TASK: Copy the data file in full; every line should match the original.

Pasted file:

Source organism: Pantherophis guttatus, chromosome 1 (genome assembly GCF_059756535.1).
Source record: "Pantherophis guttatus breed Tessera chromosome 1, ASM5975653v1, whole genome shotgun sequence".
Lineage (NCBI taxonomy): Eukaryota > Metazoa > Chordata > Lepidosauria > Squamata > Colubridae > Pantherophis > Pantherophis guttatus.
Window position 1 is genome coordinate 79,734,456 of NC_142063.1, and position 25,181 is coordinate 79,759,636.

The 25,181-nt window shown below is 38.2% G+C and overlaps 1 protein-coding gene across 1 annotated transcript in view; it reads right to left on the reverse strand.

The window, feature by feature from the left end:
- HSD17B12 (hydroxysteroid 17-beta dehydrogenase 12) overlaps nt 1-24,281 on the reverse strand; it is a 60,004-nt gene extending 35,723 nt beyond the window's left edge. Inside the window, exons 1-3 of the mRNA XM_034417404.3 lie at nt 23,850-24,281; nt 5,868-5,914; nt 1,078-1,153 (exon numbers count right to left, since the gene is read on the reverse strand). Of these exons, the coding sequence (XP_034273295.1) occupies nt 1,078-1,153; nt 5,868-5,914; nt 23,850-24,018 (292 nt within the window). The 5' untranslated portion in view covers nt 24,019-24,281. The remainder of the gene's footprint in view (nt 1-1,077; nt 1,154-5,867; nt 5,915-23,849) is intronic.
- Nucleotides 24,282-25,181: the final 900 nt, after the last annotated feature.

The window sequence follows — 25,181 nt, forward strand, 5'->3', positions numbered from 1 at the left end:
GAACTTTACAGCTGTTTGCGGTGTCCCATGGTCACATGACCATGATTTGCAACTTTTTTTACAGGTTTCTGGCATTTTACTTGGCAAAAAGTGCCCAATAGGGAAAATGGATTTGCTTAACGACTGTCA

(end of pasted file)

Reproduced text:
Source organism: Pantherophis guttatus, chromosome 1 (genome assembly GCF_059756535.1).
Source record: "Pantherophis guttatus breed Tessera chromosome 1, ASM5975653v1, whole genome shotgun sequence".
Lineage (NCBI taxonomy): Eukaryota > Metazoa > Chordata > Lepidosauria > Squamata > Colubridae > Pantherophis > Pantherophis guttatus.
Window position 1 is genome coordinate 79,734,456 of NC_142063.1, and position 25,181 is coordinate 79,759,636.

The 25,181-nt window shown below is 38.2% G+C and overlaps 1 protein-coding gene across 1 annotated transcript in view; it reads right to left on the reverse strand.

The window, feature by feature from the left end:
- HSD17B12 (hydroxysteroid 17-beta dehydrogenase 12) overlaps nt 1-24,281 on the reverse strand; it is a 60,004-nt gene extending 35,723 nt beyond the window's left edge. Inside the window, exons 1-3 of the mRNA XM_034417404.3 lie at nt 23,850-24,281; nt 5,868-5,914; nt 1,078-1,153 (exon numbers count right to left, since the gene is read on the reverse strand). Of these exons, the coding sequence (XP_034273295.1) occupies nt 1,078-1,153; nt 5,868-5,914; nt 23,850-24,018 (292 nt within the window). The 5' untranslated portion in view covers nt 24,019-24,281. The remainder of the gene's footprint in view (nt 1-1,077; nt 1,154-5,867; nt 5,915-23,849) is intronic.
- Nucleotides 24,282-25,181: the final 900 nt, after the last annotated feature.

The window sequence follows — 25,181 nt, forward strand, 5'->3', positions numbered from 1 at the left end:
GAACTTTACAGCTGTTTGCGGTGTCCCATGGTCACATGACCATGATTTGCAACTTTTTTTACAGGTTTCTGGCATTTTACTTGGCAAAAAGTGCCCAATAGGGAAAATGGATTTGCTTAACGACTGTCA